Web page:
This week, investors’ attempt to oust the chairman of a giant sporting goods retailer in England were unsuccessful — again.Fifty-three percent of shareholders voted to re-elect Keith Hellawell as chairman of Sports Direct. In a 2016 vote, more than half of shareholders voted against him, but Hellawell was able to survive when Mike Ashley, the company’s majority shareholder (60 percent) and founder, backed his stay in a second vote.
Per reporting from the Financial Times and The Guardian, in 2016, independent shareholders supported a resolution for an independent review of corporate governance and working practices. A parliamentary inquiry the same year found that employees were being treated “without dignity and respect.” Sports Direct initially agreed to it but then tapped a law firm affiliated with the company to conduct the review instead. Hellawell had stated that an independent review was not necessary. At the recent meeting where Hellawell was narrowly re-elected, shareholders asked for an update on this report.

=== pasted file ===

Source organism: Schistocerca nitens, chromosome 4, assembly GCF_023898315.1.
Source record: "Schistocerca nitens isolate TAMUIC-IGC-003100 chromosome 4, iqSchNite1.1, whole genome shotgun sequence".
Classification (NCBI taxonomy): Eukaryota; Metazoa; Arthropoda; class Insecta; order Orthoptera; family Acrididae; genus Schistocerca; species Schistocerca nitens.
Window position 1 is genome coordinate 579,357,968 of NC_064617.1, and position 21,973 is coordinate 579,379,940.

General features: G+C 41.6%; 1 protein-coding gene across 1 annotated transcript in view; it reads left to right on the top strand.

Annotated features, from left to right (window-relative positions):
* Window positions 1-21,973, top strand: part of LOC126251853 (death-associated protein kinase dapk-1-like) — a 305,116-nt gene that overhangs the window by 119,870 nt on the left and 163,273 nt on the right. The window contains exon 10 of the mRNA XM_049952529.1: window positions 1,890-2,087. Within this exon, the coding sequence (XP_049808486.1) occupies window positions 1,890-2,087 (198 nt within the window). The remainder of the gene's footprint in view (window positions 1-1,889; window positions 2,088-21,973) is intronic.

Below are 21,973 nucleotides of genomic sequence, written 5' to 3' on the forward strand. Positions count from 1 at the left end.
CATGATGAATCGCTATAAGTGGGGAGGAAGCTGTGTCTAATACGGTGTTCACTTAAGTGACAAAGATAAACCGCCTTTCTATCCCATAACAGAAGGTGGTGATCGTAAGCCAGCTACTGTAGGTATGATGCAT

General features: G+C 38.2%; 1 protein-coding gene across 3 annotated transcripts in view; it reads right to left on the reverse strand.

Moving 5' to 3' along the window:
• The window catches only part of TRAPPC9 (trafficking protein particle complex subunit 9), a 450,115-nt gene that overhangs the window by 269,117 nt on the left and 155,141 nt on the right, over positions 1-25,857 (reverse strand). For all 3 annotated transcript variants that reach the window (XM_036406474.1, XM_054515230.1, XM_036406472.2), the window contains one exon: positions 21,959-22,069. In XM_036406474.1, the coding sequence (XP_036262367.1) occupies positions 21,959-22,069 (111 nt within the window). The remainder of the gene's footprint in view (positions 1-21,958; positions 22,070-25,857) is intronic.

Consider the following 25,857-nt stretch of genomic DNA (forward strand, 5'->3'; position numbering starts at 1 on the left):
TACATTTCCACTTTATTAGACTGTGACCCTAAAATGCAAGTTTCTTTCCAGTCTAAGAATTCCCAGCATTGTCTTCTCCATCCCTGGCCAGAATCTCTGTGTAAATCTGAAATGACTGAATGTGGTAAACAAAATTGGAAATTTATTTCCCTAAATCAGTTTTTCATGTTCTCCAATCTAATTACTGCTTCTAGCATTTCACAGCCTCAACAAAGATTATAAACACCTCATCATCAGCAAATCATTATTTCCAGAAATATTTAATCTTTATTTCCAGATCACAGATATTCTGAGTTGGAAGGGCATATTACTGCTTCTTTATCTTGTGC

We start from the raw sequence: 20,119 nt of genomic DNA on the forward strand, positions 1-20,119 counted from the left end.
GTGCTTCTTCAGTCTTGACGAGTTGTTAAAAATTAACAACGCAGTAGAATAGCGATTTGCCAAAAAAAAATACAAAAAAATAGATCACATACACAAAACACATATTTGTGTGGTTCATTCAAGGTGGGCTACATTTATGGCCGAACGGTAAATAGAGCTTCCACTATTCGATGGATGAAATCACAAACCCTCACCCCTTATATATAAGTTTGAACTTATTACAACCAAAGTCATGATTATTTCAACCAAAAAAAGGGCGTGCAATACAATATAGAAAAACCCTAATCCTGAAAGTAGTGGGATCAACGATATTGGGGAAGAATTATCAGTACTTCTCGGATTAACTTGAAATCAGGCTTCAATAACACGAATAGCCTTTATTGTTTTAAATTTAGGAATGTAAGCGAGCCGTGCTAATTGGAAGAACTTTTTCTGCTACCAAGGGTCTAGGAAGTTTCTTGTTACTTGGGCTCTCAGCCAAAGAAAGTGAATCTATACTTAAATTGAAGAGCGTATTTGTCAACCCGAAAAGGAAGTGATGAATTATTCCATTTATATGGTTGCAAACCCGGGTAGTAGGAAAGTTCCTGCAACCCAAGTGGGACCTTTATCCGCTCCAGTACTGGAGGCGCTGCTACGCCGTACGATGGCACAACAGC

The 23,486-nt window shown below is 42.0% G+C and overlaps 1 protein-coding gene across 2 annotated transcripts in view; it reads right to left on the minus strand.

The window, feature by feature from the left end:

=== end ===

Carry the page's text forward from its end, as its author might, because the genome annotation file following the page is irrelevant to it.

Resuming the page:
The investment group Standard Life had once been a critic of Hellawell’s leadership. But before the recent vote, it sold all of its shares in Sports Direct, thus “abandon[ing] its effort to drive change in the company,” said the Financial Times.